RICHMOND, Va. -- The CDC has strengthened its recommendation for pregnant women to get vaccinated against the coronavirus, and Richmond-Henrico health officials are encouraging women to follow it.
The agency is urging pregnant women to get vaccinated, stating the shots are safe and you’ll have an increased risk of bad outcomes if you get COVID-19 and aren't vaccinated.
Rebekah Butterfield, an epidemiologist with the Richmond Henrico Health District, said as a mother of three, she knows how scary it can be being pregnant and being worried that anything could harm your baby. But she added if she was pregnant right now, she would get the shot.
"When you're looking at risk to yourself and your baby, the most important way to consider it is, what is more scary, what is more risky, a vaccine that has been shown to be safe in pregnant women or the thought of getting COVID," she noted.
CDC data shows only 23% of pregnant women have received at least one dose of a COVID-19 vaccine. That ranks last when compared to any of the eligible age groups.
Health experts also note the antibodies you get from vaccination will give your baby some immunity after birth as well.
When you are pregnant, Butterfield said your immune system is a little dampened so you experience disease a little more extremely, making it even more dangerous if you get COVID-19.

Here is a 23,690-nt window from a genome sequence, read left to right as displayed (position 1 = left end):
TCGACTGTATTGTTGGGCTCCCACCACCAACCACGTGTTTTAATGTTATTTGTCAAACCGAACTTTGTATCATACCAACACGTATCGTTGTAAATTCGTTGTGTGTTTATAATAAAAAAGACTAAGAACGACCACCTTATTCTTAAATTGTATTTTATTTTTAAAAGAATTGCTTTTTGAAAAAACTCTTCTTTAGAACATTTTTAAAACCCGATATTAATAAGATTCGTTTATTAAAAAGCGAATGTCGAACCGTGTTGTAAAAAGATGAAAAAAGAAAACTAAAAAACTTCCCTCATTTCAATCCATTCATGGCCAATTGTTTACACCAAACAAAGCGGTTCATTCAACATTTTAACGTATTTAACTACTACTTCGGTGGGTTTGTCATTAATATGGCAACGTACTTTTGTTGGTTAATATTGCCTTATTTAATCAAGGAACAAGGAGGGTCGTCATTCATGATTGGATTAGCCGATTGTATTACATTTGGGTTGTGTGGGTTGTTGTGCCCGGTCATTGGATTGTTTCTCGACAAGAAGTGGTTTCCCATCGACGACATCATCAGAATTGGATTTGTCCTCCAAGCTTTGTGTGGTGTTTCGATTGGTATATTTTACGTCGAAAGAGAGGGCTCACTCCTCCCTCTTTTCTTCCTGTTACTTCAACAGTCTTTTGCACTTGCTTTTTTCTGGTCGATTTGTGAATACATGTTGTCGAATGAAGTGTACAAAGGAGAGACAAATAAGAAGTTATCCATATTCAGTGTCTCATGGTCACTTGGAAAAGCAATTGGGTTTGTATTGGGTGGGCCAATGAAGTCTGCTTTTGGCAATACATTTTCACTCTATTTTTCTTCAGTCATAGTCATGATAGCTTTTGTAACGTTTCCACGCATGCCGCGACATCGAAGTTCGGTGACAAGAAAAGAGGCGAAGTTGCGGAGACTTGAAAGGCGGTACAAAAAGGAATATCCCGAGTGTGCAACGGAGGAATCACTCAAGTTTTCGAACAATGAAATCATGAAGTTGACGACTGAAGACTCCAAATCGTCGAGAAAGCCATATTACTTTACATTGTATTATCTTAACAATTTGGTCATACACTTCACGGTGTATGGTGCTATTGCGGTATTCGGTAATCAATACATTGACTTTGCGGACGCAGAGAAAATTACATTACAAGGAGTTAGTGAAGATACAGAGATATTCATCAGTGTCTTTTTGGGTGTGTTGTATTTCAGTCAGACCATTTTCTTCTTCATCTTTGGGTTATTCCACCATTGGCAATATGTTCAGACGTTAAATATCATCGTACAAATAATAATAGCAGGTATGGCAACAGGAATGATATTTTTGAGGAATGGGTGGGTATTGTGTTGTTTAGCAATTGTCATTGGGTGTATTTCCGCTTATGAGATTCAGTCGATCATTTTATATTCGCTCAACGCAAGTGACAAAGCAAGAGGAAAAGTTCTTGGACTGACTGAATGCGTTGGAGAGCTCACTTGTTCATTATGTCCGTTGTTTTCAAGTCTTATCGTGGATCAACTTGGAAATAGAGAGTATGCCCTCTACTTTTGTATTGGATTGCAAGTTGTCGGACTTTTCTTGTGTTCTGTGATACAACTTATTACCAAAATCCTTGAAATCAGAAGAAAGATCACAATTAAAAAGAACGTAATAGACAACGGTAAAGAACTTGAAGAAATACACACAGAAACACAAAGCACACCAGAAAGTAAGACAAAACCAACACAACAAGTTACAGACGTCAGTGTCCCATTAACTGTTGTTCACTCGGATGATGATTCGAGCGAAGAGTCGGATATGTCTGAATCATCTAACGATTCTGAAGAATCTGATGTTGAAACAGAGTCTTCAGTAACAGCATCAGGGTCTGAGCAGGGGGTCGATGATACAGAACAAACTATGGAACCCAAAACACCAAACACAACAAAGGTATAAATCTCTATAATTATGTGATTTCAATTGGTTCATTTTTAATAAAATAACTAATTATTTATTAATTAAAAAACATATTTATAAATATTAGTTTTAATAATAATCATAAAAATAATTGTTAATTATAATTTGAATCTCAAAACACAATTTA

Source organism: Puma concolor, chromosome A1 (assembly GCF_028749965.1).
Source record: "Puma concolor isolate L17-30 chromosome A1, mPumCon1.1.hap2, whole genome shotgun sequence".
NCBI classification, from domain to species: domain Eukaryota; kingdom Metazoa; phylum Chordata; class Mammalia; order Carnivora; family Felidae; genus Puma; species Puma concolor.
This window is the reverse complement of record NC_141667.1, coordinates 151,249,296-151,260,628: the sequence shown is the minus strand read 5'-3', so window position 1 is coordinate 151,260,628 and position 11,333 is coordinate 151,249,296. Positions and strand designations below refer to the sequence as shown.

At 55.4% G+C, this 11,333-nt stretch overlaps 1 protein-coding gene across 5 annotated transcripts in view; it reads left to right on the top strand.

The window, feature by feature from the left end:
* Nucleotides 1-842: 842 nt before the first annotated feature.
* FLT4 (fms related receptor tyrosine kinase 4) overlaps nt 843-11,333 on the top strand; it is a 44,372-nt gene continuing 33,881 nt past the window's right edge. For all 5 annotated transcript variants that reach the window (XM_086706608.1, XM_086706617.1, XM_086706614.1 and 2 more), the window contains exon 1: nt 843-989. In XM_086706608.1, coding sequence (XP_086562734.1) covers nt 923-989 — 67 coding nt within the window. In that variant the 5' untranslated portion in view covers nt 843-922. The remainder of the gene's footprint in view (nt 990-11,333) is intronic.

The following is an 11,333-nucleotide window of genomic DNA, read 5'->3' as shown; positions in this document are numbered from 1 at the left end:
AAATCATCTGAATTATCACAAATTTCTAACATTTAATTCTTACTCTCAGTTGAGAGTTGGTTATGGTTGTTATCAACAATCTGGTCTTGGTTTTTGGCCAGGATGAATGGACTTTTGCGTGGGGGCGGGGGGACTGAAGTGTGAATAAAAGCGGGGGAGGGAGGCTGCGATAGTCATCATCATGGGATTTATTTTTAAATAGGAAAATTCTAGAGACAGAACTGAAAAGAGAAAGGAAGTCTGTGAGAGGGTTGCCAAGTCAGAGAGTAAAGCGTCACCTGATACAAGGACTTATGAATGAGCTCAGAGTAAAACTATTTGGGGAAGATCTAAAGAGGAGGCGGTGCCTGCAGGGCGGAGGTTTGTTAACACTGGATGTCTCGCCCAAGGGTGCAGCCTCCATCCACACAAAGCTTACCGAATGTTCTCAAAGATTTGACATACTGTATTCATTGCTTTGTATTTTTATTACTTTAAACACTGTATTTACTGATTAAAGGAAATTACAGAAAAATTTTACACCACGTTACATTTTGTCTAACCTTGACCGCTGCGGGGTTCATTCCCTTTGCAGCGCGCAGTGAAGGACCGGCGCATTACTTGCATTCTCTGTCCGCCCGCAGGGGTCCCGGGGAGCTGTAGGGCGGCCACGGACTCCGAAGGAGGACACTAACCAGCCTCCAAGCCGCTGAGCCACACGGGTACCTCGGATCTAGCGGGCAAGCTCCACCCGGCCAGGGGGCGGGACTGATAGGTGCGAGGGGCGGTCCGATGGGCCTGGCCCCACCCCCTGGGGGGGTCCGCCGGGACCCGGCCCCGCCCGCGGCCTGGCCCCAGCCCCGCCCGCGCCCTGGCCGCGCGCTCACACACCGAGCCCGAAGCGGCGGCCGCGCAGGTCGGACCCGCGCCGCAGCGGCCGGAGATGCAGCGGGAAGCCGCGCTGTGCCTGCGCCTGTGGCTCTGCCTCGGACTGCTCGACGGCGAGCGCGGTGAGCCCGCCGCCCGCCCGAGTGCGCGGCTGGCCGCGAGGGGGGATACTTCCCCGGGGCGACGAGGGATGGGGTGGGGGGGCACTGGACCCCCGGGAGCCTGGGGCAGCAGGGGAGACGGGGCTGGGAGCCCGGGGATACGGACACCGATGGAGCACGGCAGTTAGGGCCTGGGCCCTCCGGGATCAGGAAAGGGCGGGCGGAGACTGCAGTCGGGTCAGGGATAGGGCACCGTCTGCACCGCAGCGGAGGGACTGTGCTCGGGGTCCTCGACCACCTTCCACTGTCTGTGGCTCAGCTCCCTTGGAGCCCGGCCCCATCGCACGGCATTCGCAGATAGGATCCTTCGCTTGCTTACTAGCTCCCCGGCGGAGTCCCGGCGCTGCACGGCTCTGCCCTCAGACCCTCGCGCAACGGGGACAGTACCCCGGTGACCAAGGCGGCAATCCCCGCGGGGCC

"We've seen pregnant women hospitalized and fighting for their lives because they didn't have that added protection and, you know, fighting for their baby's life for the same reason," explained Butterfield.
Butterfield also noted she's hearing children under age 12 could be approved for a COVID-19 vaccine in October, but she added it will likely take longer for those under age 5 to be eligible.
So, what will that mean for social distancing and masking restrictions?
"We're all tired of COVID, but we are getting so close to a point where the vaccine will be approved for everyone," said Butterfield. "And that's the point really, when everyone has had access, and all of our vulnerable populations have the ability to be protected...that is the point where a lot of these wearisome things like limiting our social interactions or masking, those things will start to fall off once we have the ability to protect everyone."
While the health district has seen an increase in people getting vaccinated in Richmond and Henrico since the Delta variant became dominant in Virginia, Butterfield is encouraging Virginians to follow other safety measures like masking indoors until more get vaccinated.
"If we can hold on for just a little more time, you know, keep keep up these mitigation measures, so that we can protect everyone until everyone has that opportunity," Butterfield explained. "And then I think there will be a huge sigh of relief, and things will start to get back to whatever normal will look like in a in a world where COVID maybe sticks around, but isn't as burdensome as it has been the last year and a half."